Tribune de Genève.
Plans are afoot to invest close to CHF 3 billion across 15 sites across Geneva over the next few years, according to Tribune de Genève.
Not only will existing buildings be renovated and extended, schools, apartments and new transport infrastructure will be added.
“Over the next five years, we are going to invest more than we have over the last fifty years” said François Longchamp, president of Geneva’s state council in charge of international Geneva. “Like the rapid expansion in the 60s and 70s, we are have reached another pivotal moment.”
The main expenditure will be on renovating the and extending large UN buildings. Work on the Palais des Nations, which will start this spring, will alone cost CHF 837 million. The International Labour Organisation (ILO) building will consume a further CHF 300 million, the World Health Organisation (WHO) building CHF 140 million, and the International Telecommunications Union (ITU) building CHF 150 million. On top of the total CHF 1.5 billion investment planned for these buildings, a further CHF 600 million has been earmarked to develop CERN. Once separate investments in transport (CHF 340 million) and other private projects are included the total tally comes to CHF 3 billion. A sum which will be spent over eight years.
This image put together by Tribune de Genève shows the sites involved.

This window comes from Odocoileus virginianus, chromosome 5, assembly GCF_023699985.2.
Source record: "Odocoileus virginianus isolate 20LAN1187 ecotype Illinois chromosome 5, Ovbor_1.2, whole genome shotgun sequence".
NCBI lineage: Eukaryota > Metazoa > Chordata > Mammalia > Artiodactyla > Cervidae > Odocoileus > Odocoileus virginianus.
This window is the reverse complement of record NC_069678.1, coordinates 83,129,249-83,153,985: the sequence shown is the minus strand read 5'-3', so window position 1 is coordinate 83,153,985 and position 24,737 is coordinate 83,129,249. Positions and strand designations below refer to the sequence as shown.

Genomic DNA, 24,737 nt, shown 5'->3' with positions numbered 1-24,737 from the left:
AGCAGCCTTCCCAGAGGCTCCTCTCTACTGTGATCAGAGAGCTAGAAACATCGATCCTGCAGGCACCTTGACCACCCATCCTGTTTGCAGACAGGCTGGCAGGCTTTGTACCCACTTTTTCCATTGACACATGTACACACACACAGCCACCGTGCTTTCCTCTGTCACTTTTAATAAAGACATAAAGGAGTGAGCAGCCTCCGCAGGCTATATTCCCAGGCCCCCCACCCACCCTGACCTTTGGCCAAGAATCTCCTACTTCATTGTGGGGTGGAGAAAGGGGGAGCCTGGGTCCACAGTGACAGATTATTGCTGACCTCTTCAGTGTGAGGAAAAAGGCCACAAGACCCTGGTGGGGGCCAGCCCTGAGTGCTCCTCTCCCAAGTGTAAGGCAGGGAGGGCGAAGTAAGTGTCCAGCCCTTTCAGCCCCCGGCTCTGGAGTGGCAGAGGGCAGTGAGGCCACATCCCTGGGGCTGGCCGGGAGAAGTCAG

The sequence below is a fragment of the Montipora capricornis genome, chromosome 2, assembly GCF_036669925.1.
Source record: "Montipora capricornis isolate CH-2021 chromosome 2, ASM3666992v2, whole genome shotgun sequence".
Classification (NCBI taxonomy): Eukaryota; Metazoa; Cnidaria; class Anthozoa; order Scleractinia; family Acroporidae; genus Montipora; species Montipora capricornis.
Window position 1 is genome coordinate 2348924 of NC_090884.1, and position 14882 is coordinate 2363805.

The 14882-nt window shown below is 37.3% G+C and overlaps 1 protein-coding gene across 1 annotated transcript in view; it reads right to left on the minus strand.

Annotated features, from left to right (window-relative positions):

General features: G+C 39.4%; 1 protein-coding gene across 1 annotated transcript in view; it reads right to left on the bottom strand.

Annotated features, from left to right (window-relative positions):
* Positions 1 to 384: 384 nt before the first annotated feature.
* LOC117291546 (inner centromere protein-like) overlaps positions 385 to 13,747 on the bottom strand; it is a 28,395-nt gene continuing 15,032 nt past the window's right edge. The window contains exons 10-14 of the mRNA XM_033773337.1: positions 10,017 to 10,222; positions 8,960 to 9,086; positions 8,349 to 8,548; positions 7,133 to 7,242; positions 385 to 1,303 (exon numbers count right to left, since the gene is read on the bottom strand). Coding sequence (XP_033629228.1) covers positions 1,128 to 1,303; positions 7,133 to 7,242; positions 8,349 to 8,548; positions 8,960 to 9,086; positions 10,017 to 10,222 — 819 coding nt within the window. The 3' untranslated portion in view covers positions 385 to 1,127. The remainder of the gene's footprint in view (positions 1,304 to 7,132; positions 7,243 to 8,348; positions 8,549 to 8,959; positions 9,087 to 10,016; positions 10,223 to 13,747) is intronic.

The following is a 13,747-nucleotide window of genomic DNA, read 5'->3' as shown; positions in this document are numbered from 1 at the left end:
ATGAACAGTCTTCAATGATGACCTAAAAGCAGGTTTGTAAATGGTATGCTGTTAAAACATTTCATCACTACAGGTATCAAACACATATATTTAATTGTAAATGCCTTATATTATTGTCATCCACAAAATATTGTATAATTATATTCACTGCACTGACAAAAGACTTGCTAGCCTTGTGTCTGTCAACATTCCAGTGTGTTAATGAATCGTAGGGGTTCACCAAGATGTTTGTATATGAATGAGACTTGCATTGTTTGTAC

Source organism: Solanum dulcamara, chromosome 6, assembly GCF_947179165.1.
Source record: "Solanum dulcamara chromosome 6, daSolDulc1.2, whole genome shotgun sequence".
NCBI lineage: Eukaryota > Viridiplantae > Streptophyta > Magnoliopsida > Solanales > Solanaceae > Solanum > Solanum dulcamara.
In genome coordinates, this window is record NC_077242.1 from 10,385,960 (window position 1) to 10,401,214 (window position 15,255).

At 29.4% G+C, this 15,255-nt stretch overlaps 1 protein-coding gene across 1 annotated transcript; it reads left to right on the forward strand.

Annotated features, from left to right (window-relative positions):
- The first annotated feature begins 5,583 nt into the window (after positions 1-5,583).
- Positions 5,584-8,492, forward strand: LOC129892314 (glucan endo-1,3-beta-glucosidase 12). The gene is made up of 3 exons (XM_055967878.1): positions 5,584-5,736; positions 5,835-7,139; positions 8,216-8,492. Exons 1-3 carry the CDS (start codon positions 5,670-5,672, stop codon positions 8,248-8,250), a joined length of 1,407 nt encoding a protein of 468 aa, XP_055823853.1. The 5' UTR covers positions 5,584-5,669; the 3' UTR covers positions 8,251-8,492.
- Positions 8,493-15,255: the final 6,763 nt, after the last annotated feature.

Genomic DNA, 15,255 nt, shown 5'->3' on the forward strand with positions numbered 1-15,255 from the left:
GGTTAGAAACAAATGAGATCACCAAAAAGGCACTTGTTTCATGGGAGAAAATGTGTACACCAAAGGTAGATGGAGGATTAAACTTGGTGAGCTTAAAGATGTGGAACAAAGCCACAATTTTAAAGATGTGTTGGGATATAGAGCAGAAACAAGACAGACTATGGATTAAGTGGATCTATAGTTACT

Who is funding it?
Bern, the canton of Geneva, and the city of Geneva have agreed to lend CHF 400 million to renovate the Palais des Nations. In total Switzerland has pledged to lend CHF 800 million.
So far Geneva’s parliament has approved a loan of nearly CHF 90 million to support the development, according to Le Temps. And the city of Geneva (commune) has promised a further loan of CHF 20 million.
For some time the threat of an exodus of UN agencies has loomed. Attracted to other locations, aided by the pain brought by the strong Swiss franc, Switzerland decided it needed to do something. In 2013, Switzerland’s federal government and the canton of Geneva came up with a strategy to reinforce and cement the future of international Geneva. Bern realised that it is a key platform for Switzerland’s relations with the rest of the world. It is a platform that gives the nation a political presence far bigger than a country of its size would typically have.
Cherry on the cake
A large philharmonic concert hall seating 1,700, with a price tag of CHF 250 million, is also planned. An architectural competition has just been launched for this building. François Longchamp referred to this as the cherry on the cake.
The worm has turned
Ten years ago there were concerns of an exodus. There were fears the ILO would leave, but finally they decided to stay. The number of international functionaries in Geneva has been growing. The canton’s statistics office records showed 24,500 on the books in 2016, a jump of 3,000 compared to five years earlier. The number of international organisations has climbed from 29 to 33 over the last few years and NGOs numbered 178 in 2016.
“The upward trend over the last three years is clear. In 2016 alone around 30 NGOs arrived”, said Longchamp. At a certain point a network effect kicks in. Some agencies have left, however these are mainly support and IT operations.
And while American president Donald Trump has threatened to cut back on the UN, China’s president Xi Jinping made a special trip to Geneva in February to pledge support.